This volume is the first edition with commentary since 1907 of Aristophanes' last surviving play, in which, as so often before, an audacious and imaginative hero finds a miraculous remedy for the all-too-real ills of the contemporary world in this case the concentration of wealth in the hands of those who don't deserve it at the expense of those who do. To achieve this he needs the aid of no less than three gods, and the play contains the fullest single surviving account of a visit to a sanctuary of the healing god Asclepius.This volume includes the Addenda to all previous plays, but the Indexes proved far more extensive than anticipated and has now been published as a separate volume which completes the Aristophanes series.
With this welcome volume on Wealth, a neglected play, Sommerstein has now (almost) brought his series of editions of Aristophanes extant comedies to a successful conclusion. ... Sommerstein has packed a lot into a small package and made this comedy accessible to both seasoned scholar and Greekless novice.'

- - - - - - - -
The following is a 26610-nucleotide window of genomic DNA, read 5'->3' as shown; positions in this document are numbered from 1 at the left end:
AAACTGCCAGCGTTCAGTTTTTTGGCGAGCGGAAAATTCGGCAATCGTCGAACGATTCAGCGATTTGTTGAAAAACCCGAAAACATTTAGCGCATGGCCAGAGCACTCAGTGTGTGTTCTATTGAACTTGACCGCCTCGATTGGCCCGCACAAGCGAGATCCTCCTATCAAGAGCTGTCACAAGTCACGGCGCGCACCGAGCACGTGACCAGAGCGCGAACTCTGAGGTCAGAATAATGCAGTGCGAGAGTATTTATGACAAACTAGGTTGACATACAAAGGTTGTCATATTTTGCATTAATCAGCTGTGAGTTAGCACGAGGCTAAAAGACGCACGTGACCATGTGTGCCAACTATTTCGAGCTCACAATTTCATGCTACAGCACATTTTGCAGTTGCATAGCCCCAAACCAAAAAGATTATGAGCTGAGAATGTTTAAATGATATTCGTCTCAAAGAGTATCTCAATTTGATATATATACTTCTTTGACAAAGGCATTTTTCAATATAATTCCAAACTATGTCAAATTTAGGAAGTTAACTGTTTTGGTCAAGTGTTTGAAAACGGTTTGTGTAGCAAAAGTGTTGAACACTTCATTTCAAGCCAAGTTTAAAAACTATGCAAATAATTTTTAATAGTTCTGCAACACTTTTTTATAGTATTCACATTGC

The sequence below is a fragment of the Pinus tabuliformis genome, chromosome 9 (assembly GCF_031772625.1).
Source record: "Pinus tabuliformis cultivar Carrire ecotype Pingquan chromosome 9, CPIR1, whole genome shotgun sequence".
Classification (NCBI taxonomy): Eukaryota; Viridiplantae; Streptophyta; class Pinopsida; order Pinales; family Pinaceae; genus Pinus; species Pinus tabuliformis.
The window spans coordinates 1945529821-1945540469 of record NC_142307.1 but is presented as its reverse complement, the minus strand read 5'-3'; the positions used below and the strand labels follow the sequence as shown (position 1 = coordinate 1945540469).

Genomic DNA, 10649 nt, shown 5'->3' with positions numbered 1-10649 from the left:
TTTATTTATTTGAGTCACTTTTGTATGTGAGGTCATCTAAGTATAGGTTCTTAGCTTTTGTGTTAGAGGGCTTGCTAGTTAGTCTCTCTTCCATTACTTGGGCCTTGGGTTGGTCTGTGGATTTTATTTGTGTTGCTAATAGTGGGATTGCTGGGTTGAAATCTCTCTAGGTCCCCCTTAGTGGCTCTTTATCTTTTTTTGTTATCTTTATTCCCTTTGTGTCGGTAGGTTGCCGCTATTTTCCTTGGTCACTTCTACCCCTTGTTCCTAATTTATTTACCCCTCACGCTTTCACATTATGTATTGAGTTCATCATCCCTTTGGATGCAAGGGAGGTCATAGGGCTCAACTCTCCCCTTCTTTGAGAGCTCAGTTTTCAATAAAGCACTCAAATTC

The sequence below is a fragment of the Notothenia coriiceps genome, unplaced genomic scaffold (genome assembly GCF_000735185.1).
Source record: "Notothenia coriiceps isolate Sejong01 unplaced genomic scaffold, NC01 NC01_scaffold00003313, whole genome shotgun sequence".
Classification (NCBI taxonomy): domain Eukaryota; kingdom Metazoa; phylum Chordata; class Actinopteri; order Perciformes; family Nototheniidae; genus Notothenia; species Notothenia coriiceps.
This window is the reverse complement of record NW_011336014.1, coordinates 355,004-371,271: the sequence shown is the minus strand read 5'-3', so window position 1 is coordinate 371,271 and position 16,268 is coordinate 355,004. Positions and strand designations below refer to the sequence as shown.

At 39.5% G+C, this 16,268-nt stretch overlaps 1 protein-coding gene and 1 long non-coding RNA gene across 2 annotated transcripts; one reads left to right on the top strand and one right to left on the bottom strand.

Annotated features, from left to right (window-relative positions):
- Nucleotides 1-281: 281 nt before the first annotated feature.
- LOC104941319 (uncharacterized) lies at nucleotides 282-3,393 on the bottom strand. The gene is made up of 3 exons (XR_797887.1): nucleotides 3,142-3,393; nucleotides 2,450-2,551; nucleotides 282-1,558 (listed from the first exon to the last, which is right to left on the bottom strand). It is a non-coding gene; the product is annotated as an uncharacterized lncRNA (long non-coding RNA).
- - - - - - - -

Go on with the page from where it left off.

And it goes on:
This volume marks the last of Ss editions of Aristophanes plays in the A&P series and makes a fitting end to what is surely to be regarded as a major scholarly achievement. The text is clearly laid out and well-proof read ... and the translation is certainly up to Ss usual standard: it is lively, thoughtful and illuminates the text well. His extensive introduction and commentary benefit from his high level of scholarship, and take on a broad range of historical, literary and textual issues, whilst still remaining accessible to a fairly broad audience. In his introduction especially, he frames well a selection of the debates surrounding a play, which was all but neglected in the 20th C.'